A panel comprised of esteemed podcasting pioneers and practitioners, and moderated by Harvard Law School clinical professor Chris Bavitz went back in time to recall the early days of the technology, and the form, and went on to share their views on where things are likely to go from here.

The panelists: Broadcaster and Podcaster Christopher LydonKerri Hoffman and Jake Shapiro of PRX, and Benjamen Walker host of Theory of Everything PodcastThe discussion went kind of like this:

Christopher Lydon:

In 2003 blogging was the first run of the podcast world; it had all the “crackle & pop of media” but with added enthusiasm and openness. Dave Winer, credited with inventing bloggingthought what the world needs is an MP3 that can be syndicated, and the result was the first podcast, that I hosted in 2003.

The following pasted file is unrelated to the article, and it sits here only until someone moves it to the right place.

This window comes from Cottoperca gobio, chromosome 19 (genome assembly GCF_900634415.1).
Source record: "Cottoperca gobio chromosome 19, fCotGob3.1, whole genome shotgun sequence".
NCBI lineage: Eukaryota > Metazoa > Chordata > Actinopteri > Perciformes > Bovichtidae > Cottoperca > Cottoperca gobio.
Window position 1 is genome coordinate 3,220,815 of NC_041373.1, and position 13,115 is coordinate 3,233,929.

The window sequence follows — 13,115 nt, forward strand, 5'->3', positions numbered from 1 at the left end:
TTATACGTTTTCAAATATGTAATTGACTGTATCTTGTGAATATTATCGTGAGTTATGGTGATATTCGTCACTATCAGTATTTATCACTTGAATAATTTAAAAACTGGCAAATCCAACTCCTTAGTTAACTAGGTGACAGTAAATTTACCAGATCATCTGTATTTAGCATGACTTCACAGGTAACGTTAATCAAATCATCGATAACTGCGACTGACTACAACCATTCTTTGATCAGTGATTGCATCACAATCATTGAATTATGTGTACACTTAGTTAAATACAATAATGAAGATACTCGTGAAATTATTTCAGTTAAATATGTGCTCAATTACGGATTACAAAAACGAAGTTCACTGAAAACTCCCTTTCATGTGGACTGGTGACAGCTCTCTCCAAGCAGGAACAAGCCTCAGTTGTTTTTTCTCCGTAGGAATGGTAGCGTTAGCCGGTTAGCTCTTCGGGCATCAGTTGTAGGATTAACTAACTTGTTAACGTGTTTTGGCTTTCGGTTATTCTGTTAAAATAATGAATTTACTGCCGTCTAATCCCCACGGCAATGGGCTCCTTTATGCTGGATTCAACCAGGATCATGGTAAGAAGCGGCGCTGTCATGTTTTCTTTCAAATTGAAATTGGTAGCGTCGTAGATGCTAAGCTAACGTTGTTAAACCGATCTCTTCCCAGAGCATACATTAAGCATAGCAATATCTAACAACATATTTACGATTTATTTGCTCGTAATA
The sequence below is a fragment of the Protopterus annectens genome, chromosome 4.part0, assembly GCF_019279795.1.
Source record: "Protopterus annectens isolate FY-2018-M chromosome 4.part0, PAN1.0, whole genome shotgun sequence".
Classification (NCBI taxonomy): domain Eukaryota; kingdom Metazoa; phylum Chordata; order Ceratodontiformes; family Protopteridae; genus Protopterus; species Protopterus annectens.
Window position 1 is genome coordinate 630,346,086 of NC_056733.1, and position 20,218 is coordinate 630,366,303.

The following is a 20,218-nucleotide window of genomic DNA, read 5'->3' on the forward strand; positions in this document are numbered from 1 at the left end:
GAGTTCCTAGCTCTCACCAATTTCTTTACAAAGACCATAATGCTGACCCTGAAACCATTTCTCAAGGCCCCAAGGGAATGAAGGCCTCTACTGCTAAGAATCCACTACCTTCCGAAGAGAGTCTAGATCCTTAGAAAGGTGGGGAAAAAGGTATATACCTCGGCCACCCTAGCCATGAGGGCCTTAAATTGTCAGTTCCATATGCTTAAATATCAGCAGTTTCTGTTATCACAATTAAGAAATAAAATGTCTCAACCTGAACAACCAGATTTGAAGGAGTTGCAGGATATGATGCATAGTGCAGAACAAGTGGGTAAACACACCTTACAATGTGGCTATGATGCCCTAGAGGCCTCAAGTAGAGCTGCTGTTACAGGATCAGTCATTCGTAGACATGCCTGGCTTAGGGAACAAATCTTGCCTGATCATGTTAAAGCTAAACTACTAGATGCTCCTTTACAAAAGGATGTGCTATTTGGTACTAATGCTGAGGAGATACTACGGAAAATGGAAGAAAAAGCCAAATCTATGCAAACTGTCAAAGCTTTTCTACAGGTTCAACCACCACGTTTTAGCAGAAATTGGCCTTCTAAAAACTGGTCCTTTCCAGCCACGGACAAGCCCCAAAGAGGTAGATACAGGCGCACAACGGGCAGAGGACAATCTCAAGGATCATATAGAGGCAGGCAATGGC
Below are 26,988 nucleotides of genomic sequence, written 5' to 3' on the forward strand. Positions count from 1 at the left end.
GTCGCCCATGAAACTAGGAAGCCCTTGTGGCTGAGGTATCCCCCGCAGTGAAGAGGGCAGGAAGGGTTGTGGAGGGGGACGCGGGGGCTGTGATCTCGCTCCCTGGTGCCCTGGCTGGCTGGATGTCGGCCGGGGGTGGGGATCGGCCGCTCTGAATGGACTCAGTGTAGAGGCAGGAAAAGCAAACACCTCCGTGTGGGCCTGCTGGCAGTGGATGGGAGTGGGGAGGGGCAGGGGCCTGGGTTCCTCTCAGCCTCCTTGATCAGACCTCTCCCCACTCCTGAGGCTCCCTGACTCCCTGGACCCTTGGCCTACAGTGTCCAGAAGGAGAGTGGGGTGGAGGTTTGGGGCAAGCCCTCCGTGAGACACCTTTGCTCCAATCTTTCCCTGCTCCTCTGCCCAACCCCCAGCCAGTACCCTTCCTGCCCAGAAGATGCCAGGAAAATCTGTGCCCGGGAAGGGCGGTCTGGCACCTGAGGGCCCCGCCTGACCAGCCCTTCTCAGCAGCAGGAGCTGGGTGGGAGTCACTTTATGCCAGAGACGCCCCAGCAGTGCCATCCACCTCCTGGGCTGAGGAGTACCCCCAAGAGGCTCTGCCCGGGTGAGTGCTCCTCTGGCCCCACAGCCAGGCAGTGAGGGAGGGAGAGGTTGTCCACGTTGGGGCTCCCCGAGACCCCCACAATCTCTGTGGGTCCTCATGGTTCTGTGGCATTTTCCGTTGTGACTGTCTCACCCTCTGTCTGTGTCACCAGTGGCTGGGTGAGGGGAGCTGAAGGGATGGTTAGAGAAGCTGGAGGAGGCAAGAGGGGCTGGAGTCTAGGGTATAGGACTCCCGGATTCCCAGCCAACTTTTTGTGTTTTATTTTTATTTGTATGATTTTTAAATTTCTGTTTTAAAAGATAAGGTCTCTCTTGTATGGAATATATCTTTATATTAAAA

It coincided with the beginning of the war on Iraq, when 70% of Americans thought Saddam Hussein was behind 9/11. The New York Times should have been running banner headlines, but it was bloggers and podcasters saying things no one else was. 

It was the restoring of public conversation that had become dilapidated, and this became a place to have a reasonable conversation.

Benjamen Walker:

Between around 2004 and 2006 there was a lot of excitement in the field --  and lots of gigs as ‘podcast consultant'. Then came the dead time, and now it’s the time of hype, with the money trucks dumping money everywhere, but I think that rather than focusing on that we should be thinking about what comes next.

The term 'podcasting' hits peak Google circa 2006

Jake Shapiro:

PRX (Public Radio Exchange, an online distribution platform for digital audio and radio programs) was launched in Fall 2003. RSS for audio seemed like a silly, trivial thing at that time.

Odeo, a podcasting platform founded in 2005, was the first interesting startup in the area (started by ex Google employee Evan Williams). 

Ed. Note: And from the ashes of Odeo came a messaging app, first called Twttr. You probably know it by its more fully voweled name.